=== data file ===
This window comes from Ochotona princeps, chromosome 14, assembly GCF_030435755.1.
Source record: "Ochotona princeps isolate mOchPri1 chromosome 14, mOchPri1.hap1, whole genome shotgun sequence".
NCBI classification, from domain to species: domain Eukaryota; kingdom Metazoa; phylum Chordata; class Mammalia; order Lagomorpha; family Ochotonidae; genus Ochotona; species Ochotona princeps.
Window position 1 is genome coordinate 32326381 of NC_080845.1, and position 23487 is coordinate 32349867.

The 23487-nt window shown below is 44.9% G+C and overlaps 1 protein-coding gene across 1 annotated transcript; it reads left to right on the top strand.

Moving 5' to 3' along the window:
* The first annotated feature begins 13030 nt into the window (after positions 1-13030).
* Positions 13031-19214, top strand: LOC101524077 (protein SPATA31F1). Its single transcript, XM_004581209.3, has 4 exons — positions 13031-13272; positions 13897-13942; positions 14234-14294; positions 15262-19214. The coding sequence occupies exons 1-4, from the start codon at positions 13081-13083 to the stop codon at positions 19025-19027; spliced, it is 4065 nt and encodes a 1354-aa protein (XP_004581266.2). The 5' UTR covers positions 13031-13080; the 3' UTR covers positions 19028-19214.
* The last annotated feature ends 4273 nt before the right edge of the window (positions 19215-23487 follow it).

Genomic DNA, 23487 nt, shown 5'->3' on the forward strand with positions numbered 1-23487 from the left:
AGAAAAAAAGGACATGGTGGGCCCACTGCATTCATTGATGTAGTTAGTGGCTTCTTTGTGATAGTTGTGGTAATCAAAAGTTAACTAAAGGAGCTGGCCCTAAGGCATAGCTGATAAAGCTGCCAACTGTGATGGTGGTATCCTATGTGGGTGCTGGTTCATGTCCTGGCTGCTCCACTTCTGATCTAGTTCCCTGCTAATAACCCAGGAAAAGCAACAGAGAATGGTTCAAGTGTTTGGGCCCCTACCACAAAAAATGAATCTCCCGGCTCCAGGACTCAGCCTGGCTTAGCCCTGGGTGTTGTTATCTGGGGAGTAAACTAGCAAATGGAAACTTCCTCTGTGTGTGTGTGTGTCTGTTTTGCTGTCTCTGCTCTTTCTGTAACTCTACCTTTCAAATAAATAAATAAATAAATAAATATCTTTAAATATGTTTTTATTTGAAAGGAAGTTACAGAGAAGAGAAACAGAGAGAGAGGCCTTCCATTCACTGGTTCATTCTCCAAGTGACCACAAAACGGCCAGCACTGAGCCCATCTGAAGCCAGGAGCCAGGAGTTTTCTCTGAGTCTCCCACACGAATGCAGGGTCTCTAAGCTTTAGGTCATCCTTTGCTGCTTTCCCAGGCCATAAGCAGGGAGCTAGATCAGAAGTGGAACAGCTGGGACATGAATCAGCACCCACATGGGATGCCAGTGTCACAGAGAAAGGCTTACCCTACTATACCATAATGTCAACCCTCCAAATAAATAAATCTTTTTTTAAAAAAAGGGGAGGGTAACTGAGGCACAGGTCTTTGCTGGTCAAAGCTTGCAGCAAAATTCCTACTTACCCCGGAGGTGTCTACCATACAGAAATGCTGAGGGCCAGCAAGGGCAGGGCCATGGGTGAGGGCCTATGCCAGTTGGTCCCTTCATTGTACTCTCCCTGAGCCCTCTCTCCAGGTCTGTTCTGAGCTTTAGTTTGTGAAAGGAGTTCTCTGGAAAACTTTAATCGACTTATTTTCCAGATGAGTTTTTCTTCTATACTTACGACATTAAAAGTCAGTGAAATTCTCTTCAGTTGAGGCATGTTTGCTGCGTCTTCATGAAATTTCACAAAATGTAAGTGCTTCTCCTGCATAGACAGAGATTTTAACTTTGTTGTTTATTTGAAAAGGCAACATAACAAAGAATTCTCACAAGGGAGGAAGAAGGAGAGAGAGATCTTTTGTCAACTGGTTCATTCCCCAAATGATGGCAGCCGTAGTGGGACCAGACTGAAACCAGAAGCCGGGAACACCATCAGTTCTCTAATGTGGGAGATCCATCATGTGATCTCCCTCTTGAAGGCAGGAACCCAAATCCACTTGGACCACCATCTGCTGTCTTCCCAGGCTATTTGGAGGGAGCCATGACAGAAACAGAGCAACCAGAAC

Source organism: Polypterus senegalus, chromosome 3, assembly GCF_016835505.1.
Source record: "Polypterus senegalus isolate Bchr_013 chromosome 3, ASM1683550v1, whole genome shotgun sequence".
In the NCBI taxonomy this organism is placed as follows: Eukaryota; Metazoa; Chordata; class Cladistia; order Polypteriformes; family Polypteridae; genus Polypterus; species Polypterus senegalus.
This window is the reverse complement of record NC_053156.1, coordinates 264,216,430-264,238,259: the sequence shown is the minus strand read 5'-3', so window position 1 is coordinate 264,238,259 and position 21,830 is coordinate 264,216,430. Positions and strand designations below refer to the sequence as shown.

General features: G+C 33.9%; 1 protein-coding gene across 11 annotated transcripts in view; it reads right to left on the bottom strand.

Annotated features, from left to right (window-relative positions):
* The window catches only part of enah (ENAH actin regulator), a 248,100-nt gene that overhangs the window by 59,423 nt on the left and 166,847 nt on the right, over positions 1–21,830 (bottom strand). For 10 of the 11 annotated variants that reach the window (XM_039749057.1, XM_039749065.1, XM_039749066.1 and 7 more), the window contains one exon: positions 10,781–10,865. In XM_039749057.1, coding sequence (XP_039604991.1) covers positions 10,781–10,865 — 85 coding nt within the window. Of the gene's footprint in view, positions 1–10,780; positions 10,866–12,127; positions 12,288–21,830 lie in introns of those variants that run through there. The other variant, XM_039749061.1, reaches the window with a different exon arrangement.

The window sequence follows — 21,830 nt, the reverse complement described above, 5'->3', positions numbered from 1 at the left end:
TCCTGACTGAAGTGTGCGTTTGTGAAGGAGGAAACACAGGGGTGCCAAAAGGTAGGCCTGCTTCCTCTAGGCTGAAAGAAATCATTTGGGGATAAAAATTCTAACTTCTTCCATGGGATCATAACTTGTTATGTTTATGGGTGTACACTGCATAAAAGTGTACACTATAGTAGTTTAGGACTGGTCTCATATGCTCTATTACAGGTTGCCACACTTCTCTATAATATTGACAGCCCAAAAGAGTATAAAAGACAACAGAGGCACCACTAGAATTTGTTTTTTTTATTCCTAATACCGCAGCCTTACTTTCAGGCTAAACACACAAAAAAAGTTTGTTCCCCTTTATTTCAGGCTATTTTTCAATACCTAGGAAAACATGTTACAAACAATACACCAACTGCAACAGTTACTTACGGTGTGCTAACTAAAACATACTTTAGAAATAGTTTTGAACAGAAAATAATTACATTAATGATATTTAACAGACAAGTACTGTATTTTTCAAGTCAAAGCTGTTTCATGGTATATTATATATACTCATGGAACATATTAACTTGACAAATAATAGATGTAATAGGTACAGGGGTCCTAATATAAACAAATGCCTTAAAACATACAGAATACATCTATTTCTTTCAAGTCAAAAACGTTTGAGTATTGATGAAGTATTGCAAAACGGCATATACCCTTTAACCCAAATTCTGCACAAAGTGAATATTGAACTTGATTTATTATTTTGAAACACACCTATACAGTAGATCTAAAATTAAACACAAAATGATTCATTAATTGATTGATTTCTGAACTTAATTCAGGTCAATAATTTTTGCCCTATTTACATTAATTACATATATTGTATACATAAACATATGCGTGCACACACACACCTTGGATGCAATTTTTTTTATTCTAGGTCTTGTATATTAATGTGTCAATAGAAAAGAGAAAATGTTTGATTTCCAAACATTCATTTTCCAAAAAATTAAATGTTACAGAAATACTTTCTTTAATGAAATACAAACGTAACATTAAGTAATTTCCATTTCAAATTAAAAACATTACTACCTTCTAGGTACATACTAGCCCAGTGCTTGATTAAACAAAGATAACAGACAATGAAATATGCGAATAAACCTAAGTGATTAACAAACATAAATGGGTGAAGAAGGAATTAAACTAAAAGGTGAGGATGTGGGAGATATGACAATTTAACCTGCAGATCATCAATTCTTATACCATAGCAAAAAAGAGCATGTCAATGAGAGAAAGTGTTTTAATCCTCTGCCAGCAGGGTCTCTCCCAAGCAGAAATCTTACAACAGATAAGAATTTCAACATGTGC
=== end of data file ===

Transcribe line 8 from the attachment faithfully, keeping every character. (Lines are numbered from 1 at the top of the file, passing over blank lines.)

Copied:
* Positions 13031-19214, top strand: LOC101524077 (protein SPATA31F1). Its single transcript, XM_004581209.3, has 4 exons — positions 13031-13272; positions 13897-13942; positions 14234-14294; positions 15262-19214. The coding sequence occupies exons 1-4, from the start codon at positions 13081-13083 to the stop codon at positions 19025-19027; spliced, it is 4065 nt and encodes a 1354-aa protein (XP_004581266.2). The 5' UTR covers positions 13031-13080; the 3' UTR covers positions 19028-19214.